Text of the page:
# maths question need helpWatch

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#1

-What does an open cylindrical container mean? By open does it mean that it is hollow and it does not have any ends?
Last edited by As.1997; 5 days ago
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5 days ago
#2
(Original post by As.1997)

-What does an open cylindrical container mean?
A cylinder with one open and one closed end.
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#3
(Original post by mqb2766)
A cylinder with one open and one closed end.
The problem is when you have sheet metal and you make it into a cylindrical container -> shouldn't that be hollow?
BTW if you assume it is hollow and you work accordingly you get the correct answer which is B.
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5 days ago
#4
(Original post by As.1997)
The problem is when you have sheet metal and you make it into a cylindrical container -> shouldn't that be hollow?
BTW if you assume it is hollow and you work accordingly you get the correct answer which is B.
Yes. Its a container so its hollow.
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#5
(Original post by mqb2766)
Yes. Its a container so its hollow.
what I meant is shouldn't both ends be open?
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5 days ago
#6
(Original post by As.1997)
what I meant is shouldn't both ends be open?
Not if it contains water?
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#7
The answer is B. Can you show me how to do it?
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5 days ago
#8
nvm nvm
Last edited by aioheuiawe; 5 days ago
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5 days ago
#9
(Original post by As.1997)
The answer is B. Can you show me how to do it?
There are two parts to it.
* The mass of the water. The mass of the water increases by a factor of 8 (all dimensions are doubled and the mass is a volume)
* The mass of the cylinder. The mass of the cylinder goes up by a factor of 4 (surface area doubles in each dimension, but the thickness is the same).
Last edited by mqb2766; 5 days ago
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5 days ago
#10
(Original post by aioheuiawe)
The lengths have all been doubled. Therefore the volume (to do with mass) is 2**3 the size. Or 8 times the size. Add the two masses and multiply by 8.
No. The cylinder mass increases by a factor of 4.
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#11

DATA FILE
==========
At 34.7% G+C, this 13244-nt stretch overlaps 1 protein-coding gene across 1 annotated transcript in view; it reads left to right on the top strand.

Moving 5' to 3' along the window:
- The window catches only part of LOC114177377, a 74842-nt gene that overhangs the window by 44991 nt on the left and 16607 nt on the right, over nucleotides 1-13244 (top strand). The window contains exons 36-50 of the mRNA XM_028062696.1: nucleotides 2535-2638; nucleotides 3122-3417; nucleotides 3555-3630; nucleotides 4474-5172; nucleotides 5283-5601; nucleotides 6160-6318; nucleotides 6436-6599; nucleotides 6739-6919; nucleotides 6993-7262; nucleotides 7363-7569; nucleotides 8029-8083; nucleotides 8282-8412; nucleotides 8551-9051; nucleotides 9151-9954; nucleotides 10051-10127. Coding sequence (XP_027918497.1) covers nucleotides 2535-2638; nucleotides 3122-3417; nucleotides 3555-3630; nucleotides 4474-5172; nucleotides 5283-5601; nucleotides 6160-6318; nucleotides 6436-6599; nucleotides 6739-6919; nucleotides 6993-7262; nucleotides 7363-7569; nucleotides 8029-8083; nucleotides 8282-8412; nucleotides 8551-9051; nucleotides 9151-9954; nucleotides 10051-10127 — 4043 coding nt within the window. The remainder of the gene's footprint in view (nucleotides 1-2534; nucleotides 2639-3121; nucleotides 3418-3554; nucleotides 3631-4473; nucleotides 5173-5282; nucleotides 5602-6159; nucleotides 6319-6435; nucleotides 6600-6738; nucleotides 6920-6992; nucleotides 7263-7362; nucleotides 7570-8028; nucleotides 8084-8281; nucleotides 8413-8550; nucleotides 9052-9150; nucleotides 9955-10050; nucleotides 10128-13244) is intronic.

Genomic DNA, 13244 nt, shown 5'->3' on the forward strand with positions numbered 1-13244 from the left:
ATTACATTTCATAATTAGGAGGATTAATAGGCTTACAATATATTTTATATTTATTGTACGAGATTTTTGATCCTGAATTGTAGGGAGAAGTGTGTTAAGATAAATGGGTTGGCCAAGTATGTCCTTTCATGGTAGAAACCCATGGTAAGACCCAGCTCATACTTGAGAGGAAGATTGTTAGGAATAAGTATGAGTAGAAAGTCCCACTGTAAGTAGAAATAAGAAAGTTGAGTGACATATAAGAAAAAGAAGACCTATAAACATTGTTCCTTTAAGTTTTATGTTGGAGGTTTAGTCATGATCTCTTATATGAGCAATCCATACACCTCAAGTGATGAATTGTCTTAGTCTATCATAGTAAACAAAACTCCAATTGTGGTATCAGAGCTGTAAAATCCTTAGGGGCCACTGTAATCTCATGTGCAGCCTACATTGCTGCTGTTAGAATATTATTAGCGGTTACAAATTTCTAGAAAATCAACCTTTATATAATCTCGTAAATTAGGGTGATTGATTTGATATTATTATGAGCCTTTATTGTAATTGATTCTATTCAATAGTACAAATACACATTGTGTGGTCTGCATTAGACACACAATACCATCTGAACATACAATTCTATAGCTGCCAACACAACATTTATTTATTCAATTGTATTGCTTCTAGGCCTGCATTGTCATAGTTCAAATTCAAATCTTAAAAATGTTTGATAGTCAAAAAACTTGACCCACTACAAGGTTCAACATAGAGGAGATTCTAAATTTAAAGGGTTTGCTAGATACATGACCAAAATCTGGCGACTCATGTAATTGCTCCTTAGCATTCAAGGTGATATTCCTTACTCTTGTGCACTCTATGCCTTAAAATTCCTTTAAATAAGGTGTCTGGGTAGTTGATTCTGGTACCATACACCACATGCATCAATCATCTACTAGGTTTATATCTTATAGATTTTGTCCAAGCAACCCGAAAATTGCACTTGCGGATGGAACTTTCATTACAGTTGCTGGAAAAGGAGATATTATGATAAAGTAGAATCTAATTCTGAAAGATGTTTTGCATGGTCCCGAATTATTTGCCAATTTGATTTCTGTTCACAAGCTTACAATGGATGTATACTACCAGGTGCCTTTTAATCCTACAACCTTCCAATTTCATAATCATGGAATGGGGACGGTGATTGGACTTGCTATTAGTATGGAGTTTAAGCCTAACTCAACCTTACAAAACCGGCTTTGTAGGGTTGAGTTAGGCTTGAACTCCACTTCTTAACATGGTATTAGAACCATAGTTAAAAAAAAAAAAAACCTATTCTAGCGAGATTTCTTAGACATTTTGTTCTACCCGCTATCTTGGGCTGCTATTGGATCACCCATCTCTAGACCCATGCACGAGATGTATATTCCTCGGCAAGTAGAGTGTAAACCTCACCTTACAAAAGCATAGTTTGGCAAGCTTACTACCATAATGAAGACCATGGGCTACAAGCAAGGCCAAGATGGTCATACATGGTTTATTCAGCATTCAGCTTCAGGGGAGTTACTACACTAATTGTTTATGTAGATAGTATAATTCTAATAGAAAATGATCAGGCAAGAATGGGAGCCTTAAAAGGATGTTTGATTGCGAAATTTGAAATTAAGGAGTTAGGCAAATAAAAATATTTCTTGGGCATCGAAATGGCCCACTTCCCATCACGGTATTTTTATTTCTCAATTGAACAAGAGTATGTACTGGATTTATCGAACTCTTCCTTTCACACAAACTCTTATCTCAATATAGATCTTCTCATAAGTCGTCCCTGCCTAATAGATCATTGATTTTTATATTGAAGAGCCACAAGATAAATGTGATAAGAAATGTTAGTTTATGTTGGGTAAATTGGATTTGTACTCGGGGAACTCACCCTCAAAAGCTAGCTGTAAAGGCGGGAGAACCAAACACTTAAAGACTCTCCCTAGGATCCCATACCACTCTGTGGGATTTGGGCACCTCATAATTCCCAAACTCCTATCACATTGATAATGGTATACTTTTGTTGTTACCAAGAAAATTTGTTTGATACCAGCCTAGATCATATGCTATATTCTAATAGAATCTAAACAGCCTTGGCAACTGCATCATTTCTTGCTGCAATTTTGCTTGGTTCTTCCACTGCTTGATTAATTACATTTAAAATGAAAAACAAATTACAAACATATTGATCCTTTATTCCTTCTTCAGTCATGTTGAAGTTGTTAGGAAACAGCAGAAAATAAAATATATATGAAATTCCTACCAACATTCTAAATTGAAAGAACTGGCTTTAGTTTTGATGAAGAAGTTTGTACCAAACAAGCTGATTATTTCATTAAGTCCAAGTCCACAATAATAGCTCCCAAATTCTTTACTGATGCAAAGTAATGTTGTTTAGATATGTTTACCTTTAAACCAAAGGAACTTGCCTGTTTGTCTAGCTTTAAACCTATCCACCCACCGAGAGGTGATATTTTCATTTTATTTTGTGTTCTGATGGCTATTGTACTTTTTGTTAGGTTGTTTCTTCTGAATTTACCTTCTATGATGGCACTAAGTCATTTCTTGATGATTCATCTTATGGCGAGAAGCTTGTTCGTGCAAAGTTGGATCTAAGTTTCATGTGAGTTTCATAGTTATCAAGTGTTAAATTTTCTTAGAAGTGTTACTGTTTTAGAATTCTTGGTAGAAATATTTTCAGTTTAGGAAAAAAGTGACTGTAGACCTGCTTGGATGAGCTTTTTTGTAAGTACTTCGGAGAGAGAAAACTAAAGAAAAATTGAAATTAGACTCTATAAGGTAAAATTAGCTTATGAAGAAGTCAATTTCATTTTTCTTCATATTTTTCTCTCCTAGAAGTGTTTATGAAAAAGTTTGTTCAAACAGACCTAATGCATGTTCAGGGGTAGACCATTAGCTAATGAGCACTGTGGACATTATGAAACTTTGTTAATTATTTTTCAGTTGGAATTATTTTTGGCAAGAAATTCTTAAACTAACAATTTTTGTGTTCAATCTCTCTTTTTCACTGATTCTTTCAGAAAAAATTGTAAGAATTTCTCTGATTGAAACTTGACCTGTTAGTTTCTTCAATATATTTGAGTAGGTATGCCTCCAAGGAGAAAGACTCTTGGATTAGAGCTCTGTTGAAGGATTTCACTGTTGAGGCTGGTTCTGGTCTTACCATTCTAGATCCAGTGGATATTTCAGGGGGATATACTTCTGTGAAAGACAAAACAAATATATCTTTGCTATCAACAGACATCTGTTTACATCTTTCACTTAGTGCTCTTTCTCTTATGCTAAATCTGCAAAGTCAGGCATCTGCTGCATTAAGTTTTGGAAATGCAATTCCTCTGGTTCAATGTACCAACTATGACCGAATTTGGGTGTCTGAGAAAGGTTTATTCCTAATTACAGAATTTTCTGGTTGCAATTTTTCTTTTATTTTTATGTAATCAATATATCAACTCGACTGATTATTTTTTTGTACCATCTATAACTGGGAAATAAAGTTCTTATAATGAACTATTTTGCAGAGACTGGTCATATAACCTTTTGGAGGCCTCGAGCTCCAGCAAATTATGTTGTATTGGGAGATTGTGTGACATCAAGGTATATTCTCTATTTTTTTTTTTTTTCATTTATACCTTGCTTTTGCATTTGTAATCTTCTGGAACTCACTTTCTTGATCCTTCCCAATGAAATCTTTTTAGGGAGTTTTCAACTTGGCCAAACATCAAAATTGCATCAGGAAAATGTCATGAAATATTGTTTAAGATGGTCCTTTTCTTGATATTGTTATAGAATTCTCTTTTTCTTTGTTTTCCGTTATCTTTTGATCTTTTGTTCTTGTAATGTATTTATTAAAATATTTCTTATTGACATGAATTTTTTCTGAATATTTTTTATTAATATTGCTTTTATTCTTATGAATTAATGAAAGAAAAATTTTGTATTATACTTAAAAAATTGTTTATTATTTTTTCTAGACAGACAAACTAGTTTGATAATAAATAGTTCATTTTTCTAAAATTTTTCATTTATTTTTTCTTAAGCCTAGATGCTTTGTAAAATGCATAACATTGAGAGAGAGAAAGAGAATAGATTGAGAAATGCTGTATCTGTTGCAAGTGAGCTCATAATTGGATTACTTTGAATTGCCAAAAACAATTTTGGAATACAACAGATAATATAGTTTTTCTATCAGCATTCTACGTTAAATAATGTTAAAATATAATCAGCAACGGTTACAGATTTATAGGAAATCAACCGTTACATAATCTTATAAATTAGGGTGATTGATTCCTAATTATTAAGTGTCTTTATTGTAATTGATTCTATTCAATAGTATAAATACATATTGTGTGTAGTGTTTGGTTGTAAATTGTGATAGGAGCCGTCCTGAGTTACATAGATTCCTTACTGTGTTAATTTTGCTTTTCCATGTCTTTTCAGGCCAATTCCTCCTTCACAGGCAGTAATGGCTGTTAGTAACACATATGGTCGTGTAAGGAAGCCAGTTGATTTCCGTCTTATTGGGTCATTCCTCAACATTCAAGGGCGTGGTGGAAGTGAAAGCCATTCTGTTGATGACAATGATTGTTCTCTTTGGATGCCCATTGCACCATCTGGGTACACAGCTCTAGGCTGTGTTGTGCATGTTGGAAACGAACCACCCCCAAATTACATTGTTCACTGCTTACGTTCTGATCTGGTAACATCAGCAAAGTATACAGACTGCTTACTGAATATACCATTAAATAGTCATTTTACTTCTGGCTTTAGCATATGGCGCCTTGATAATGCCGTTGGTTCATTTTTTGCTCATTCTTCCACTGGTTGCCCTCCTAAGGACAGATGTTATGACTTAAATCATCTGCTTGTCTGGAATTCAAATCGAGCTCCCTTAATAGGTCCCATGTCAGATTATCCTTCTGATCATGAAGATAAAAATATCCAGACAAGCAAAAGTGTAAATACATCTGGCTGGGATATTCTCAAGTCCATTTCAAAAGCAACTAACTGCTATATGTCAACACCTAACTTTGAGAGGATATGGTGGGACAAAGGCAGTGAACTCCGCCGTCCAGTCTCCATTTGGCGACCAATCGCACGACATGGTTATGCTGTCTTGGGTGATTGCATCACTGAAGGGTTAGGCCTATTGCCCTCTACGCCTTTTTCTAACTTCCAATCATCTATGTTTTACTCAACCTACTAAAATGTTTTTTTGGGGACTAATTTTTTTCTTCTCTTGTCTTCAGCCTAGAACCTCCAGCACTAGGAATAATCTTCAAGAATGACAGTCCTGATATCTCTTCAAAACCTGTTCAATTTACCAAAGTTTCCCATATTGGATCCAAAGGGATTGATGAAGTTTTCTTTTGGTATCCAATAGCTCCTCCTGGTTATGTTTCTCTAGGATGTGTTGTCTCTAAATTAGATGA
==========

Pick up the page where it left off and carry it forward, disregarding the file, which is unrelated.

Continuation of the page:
(Original post by mqb2766)
No. The cylinder mass increases by a factor of 4.
If the thickness did not stay the same and instead doubled. Would we then consider the metal sheet mass to be a volume and therefore increase by a factor of 8?
Last edited by As.1997; 5 days ago
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#12
For the surface area of the cylinder do you use:
pi*r^2 +2pir?

Since the height and diameter doubles we would do:

pi(2r)^2 + 2pi(2r)= 4pi*r^2 + 4pi*r = 4(pir^2 + pi*r)
Therefore, since 4 is the common factor, the multiplier is 4 and therefore we multiply the original mass of the cylinder (800g) by 4 to get the mass after the diameter and height have doubled?
Last edited by As.1997; 5 days ago
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5 days ago
#13
(Original post by As.1997)
If the thickness did not stay the same and instead doubled. Would we then consider the metal sheet mass to be a volume and therefore increase by a factor of 8?
Yes, but is specifically says it stays the same. In this case two of the dimensions double so the volume increases by 4.
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#14
(Original post by mqb2766)
Yes, but is specifically says it stays the same. In this case two of the dimensions double so the volume increases by 4.
I am still puzzled by the metal sheet. If it is open ended ie one side is closed and one side is open, then for the side with the closed part how do we take into consideration the change in size for that?

(If this doesn’t make sense - I’m simply asking doesn’t the bottom of the cylinder which is closed increase by a factor of 4? If so how do we take this into consideration)
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5 days ago
#15
(Original post by As.1997)